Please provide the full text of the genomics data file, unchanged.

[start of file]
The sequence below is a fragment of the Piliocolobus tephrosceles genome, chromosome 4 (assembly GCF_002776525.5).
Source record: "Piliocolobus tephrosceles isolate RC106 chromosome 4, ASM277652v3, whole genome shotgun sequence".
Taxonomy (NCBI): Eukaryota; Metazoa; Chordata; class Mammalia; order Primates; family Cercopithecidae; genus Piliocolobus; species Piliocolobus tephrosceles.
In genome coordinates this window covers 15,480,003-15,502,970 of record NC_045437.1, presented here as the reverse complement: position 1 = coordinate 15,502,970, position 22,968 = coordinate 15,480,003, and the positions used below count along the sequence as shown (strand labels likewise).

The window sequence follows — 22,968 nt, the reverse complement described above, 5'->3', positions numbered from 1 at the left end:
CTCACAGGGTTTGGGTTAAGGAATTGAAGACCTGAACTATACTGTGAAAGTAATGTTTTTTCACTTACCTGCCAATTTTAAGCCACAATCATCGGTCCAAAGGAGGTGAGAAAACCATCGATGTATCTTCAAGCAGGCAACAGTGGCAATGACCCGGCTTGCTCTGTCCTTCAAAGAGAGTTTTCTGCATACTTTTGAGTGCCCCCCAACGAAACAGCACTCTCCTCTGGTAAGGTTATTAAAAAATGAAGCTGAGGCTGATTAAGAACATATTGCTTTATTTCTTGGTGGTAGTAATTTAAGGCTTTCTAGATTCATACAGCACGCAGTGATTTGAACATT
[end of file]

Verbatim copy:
The sequence below is a fragment of the Piliocolobus tephrosceles genome, chromosome 4 (assembly GCF_002776525.5).
Source record: "Piliocolobus tephrosceles isolate RC106 chromosome 4, ASM277652v3, whole genome shotgun sequence".
Taxonomy (NCBI): Eukaryota; Metazoa; Chordata; class Mammalia; order Primates; family Cercopithecidae; genus Piliocolobus; species Piliocolobus tephrosceles.
In genome coordinates this window covers 15,480,003-15,502,970 of record NC_045437.1, presented here as the reverse complement: position 1 = coordinate 15,502,970, position 22,968 = coordinate 15,480,003, and the positions used below count along the sequence as shown (strand labels likewise).

The window sequence follows — 22,968 nt, the reverse complement described above, 5'->3', positions numbered from 1 at the left end:
CTCACAGGGTTTGGGTTAAGGAATTGAAGACCTGAACTATACTGTGAAAGTAATGTTTTTTCACTTACCTGCCAATTTTAAGCCACAATCATCGGTCCAAAGGAGGTGAGAAAACCATCGATGTATCTTCAAGCAGGCAACAGTGGCAATGACCCGGCTTGCTCTGTCCTTCAAAGAGAGTTTTCTGCATACTTTTGAGTGCCCCCCAACGAAACAGCACTCTCCTCTGGTAAGGTTATTAAAAAATGAAGCTGAGGCTGATTAAGAACATATTGCTTTATTTCTTGGTGGTAGTAATTTAAGGCTTTCTAGATTCATACAGCACGCAGTGATTTGAACATT